|Publication number||US4125241 A|
|Application number||US 05/775,413|
|Publication date||Nov 14, 1978|
|Filing date||Mar 7, 1977|
|Priority date||Mar 7, 1977|
|Also published as||CA1068252A, CA1068252A1|
|Publication number||05775413, 775413, US 4125241 A, US 4125241A, US-A-4125241, US4125241 A, US4125241A|
|Inventors||Junius T. Moore, Jr.|
|Original Assignee||The Moore Company|
|Export Citation||BiBTeX, EndNote, RefMan|
|Patent Citations (12), Referenced by (2), Classifications (8)|
|External Links: USPTO, USPTO Assignment, Espacenet|
The present invention relates to an improved safety system for suspending a weighted article from an overhead support means, the system being capable of lowering or raising the article when desired. More specifically, the present invention relates to an improved link chain for such a system, the link chain being provided with an improved locking member thereon permanently positioned at a predetermined place on the link chain, the locking member being capable of attachment to and locking on an attachement means supported within range of a person.
In the prior U.S. Pat. No. 2,962,253 issued Nov. 29, 1960 to Junis T. Moore, Jr. and having a common assignee to this application, namely, The Moore Company of Charleston, W. Va., there is disclosed a system for storing clothing and/or other articles by utilizing a receptacle such as shown in U.S. Pat. No. 2,620,074 issued Dec. 2, 1952 to Junis T. Moore, Jr. and also assigned to the common assignee. The receptacle is supported on the end of a link chain and passes over a pulley arrangement fixed to an overhead support member and then passes downwardly and has its other end attached to fixed attachment means which is positioned within reach of a person. In the system shown in the aforementioned U.S. Pat. No. 2,962,253, when the link chain is fully extended it has a length sufficient to support the receptacle within range of a person. However, the link chain may be pulled downwardly to elevate the receptacle, the chain having an enlarged locking link thereon which is detachably received by and locked to the attachment means so as to support the receptacle in an elevated position out of range of the person. This type of system has found widespread use in locker rooms of industrial and manufacturing plants for hanging clothes and storing articles such as shoes, helmets or the like where it is desirable to provide a clean and airy locker room with a maximum of floor space. While the system disclosed in the aforementioned U.S. Pat. No. 2,962,253 has found widespread use throughout industrial and manufacturing plants, it is not entirely satisfactory at this time because of the increasing demands for safety in all phases of operation.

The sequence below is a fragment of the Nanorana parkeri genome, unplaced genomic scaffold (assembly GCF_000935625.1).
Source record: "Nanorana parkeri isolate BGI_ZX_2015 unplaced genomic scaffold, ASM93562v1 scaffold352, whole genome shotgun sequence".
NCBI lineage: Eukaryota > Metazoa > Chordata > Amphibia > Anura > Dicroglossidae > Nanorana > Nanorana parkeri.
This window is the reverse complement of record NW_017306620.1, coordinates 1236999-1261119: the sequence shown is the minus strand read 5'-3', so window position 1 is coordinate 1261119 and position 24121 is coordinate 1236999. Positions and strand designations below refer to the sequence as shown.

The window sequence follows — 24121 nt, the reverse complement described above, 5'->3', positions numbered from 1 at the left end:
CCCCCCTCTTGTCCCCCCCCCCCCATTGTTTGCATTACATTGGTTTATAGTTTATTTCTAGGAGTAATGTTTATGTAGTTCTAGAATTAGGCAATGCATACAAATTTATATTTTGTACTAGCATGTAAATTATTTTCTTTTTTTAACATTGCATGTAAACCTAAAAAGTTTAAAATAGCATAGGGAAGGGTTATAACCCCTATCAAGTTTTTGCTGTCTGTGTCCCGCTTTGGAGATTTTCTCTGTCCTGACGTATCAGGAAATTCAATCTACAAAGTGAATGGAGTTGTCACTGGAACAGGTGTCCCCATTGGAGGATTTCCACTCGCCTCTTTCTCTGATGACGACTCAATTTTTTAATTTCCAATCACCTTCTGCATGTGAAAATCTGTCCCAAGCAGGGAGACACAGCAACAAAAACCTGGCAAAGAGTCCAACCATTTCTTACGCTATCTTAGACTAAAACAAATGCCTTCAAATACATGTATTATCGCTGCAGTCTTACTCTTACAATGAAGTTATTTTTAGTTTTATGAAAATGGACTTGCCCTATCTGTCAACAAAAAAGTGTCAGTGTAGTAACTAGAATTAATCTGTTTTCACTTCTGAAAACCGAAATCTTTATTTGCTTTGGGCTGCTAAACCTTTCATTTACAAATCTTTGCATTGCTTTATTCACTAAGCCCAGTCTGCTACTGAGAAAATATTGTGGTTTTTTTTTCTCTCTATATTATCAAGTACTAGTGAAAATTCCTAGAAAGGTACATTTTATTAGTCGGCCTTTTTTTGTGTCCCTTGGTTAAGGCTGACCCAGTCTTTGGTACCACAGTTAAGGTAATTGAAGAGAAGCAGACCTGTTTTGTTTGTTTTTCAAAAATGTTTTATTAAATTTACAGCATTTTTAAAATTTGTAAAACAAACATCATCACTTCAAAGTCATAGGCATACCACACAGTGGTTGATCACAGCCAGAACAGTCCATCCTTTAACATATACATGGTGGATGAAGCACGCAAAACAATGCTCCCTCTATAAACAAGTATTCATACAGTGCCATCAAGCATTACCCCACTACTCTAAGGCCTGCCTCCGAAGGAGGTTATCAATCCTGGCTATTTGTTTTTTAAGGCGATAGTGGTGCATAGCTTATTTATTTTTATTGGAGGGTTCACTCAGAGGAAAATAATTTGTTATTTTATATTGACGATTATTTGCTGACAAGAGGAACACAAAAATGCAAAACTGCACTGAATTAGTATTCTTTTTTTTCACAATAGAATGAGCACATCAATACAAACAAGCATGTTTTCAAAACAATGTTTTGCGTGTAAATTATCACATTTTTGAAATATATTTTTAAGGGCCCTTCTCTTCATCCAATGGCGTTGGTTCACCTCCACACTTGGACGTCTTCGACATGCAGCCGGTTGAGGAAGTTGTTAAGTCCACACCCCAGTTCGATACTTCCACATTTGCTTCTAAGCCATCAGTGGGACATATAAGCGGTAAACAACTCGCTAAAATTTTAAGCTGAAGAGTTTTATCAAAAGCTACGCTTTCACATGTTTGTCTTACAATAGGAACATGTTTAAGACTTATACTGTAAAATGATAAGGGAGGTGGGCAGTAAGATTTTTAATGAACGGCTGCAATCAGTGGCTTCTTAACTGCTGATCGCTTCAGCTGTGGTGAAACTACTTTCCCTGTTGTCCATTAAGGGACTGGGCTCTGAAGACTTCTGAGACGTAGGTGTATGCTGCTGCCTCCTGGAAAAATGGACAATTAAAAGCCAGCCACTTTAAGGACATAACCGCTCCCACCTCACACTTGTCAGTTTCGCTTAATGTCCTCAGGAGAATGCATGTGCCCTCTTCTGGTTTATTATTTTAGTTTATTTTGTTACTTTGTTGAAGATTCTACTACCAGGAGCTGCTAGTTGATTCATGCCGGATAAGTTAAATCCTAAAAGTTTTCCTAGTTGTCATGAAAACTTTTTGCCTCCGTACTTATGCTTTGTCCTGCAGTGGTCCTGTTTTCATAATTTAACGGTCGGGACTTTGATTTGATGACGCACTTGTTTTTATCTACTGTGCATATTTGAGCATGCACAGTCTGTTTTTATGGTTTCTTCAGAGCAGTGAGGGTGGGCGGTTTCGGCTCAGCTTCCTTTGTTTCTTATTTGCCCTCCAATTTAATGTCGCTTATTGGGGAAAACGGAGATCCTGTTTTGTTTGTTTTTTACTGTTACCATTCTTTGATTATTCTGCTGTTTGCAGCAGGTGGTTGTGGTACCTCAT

In view of safety standards set up by various municipal, state and federal governments in recent years, the system such as described in the aforementioned U.S. Pat. No. 2,962,253 was substantially improved by the use of safety pulleys such as disclosed in the copending U.S. application Ser. No. 658,051 filed Feb. 13, 1976 by Junis Thomas Moore and also assigned to the Moore Company, Inc. In application Ser. No. 658,051, the use of a safety pulling member prevented sudden dropping of the weighted article or receptacle by a sudden relaxing of tension in the link chain or by failure of the link chain between the safety pulley member and the fixed attachment means. While the invention of application Ser. No. 658,051 has materially enhanced the safety of systems such as disclosed in the aforementioned U.S. Pat. No. 2,962,253, there still remains a possibility of the link chain breaking between the pulley means and the fixed attachment means, especially in the area where the locking link was positioned. In the distribution of these systems, the manufacturer supplies sufficient length of chain for various elevations of overhead support means and further supplies an open locking link. When the system is installed in a plant, the personnel in the field cut the link chain at the plant where the locking link was to be installed and then the locking link was installed and closed and supposedly welded. However, oftentimes personnel in the field would fail to weld the link and merely close the link or if they did weld the link, the weld was a faulty weld due to the inexperience of personnel installing such links. When the enlarged locking link had a faulty weld or when the enlarged locking link was not welded, it oftentimes would open due to rough handling thus causing the weighted article to radidly drop to the floor and possibly injure personnel. Additionally, by having a locking link which was not welded, the system was not fully tamper proof as someone could perhaps open the locking link and thus obtain access to the stored articles.